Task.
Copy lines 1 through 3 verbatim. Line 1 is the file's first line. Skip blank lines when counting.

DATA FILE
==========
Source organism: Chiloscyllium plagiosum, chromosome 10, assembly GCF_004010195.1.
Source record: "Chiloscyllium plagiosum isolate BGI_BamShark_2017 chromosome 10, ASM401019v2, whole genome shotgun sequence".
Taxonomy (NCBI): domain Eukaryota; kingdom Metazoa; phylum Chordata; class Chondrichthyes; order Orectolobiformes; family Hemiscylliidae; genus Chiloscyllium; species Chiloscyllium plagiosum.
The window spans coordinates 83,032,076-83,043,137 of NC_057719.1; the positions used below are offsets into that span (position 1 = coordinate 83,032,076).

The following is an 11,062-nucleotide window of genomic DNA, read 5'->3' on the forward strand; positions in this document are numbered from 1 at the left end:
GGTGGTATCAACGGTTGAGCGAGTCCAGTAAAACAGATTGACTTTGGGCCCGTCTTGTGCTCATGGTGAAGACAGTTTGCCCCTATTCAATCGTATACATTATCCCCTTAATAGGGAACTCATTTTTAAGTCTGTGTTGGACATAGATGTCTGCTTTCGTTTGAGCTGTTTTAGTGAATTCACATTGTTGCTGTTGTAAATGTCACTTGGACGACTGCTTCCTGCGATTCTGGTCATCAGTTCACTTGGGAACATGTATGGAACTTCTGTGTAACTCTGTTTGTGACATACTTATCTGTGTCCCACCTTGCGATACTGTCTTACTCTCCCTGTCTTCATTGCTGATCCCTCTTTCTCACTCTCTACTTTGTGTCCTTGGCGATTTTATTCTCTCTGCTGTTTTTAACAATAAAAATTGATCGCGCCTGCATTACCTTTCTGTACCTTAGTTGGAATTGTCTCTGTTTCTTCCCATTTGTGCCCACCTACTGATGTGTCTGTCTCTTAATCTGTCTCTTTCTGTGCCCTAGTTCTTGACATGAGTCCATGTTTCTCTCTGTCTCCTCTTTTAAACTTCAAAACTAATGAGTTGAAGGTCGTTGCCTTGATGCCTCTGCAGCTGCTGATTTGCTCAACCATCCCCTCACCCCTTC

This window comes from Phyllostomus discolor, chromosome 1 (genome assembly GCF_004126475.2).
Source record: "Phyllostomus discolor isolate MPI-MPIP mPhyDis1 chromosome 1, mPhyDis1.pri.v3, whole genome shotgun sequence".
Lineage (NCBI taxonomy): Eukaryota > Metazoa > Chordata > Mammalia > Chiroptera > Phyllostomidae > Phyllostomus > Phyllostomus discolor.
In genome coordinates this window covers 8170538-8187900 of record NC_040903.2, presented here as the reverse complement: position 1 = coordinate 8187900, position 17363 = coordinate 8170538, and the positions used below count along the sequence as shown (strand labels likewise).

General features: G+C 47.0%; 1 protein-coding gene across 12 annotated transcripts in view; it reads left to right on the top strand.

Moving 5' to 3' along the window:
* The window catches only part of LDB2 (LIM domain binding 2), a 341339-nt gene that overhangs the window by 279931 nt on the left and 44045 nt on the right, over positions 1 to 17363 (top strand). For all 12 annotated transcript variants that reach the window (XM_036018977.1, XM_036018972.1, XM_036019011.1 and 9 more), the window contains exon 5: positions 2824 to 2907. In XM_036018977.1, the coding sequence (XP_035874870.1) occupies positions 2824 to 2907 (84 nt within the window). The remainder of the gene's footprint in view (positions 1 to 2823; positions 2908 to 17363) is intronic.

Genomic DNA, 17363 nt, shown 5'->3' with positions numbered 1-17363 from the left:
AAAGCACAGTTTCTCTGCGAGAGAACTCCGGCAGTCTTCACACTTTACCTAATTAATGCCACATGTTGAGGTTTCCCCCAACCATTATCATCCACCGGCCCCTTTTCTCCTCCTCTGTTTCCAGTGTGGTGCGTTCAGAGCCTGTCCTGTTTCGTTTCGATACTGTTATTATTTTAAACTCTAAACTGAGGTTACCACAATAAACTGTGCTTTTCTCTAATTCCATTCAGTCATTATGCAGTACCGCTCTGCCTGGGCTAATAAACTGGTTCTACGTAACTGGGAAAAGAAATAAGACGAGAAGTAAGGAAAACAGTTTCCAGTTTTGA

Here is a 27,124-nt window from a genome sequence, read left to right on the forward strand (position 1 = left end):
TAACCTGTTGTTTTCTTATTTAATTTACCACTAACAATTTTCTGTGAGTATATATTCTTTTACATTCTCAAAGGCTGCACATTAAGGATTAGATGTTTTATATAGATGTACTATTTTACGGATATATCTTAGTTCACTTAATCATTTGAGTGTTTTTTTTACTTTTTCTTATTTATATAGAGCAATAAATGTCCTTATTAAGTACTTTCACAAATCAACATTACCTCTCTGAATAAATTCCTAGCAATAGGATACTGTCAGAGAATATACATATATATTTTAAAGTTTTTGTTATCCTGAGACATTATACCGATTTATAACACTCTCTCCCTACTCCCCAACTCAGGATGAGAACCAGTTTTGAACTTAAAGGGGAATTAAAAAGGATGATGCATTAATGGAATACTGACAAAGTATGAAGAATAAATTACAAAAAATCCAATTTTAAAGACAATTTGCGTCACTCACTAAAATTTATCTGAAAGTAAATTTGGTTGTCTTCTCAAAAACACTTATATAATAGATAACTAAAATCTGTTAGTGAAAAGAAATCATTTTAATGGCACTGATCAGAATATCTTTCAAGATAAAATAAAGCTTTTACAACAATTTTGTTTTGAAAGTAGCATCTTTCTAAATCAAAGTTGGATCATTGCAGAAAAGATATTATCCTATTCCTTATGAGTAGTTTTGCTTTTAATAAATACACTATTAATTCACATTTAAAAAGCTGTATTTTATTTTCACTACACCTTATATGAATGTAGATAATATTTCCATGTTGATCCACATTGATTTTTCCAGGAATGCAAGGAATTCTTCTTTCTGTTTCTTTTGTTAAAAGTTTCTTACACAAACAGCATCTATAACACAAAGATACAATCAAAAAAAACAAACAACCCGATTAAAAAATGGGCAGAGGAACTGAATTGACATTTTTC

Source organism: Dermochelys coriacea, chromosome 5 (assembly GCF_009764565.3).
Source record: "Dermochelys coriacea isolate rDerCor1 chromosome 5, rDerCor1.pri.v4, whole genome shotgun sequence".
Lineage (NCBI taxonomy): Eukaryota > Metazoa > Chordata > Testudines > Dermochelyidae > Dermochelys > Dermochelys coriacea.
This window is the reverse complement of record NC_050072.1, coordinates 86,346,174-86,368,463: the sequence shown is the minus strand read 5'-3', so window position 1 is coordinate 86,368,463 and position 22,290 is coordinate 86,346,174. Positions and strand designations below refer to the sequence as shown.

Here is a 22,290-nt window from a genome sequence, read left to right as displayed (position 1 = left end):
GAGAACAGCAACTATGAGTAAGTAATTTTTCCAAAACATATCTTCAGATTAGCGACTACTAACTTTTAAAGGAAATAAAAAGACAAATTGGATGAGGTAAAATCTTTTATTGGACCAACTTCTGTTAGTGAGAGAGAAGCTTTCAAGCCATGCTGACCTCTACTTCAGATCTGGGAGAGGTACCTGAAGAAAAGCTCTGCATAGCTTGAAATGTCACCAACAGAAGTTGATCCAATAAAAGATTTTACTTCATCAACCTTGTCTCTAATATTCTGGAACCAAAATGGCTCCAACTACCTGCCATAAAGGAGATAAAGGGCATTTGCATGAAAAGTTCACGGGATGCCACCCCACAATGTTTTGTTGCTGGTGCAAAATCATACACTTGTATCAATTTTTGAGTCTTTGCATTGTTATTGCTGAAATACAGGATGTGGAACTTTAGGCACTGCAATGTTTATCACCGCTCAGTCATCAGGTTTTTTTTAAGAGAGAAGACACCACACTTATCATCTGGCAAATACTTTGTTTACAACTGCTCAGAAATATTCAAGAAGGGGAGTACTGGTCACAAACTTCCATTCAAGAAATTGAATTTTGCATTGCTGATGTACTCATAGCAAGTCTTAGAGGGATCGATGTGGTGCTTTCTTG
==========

Source organism: Chiloscyllium plagiosum, chromosome 10, assembly GCF_004010195.1.
Source record: "Chiloscyllium plagiosum isolate BGI_BamShark_2017 chromosome 10, ASM401019v2, whole genome shotgun sequence".
Taxonomy (NCBI): domain Eukaryota; kingdom Metazoa; phylum Chordata; class Chondrichthyes; order Orectolobiformes; family Hemiscylliidae; genus Chiloscyllium; species Chiloscyllium plagiosum.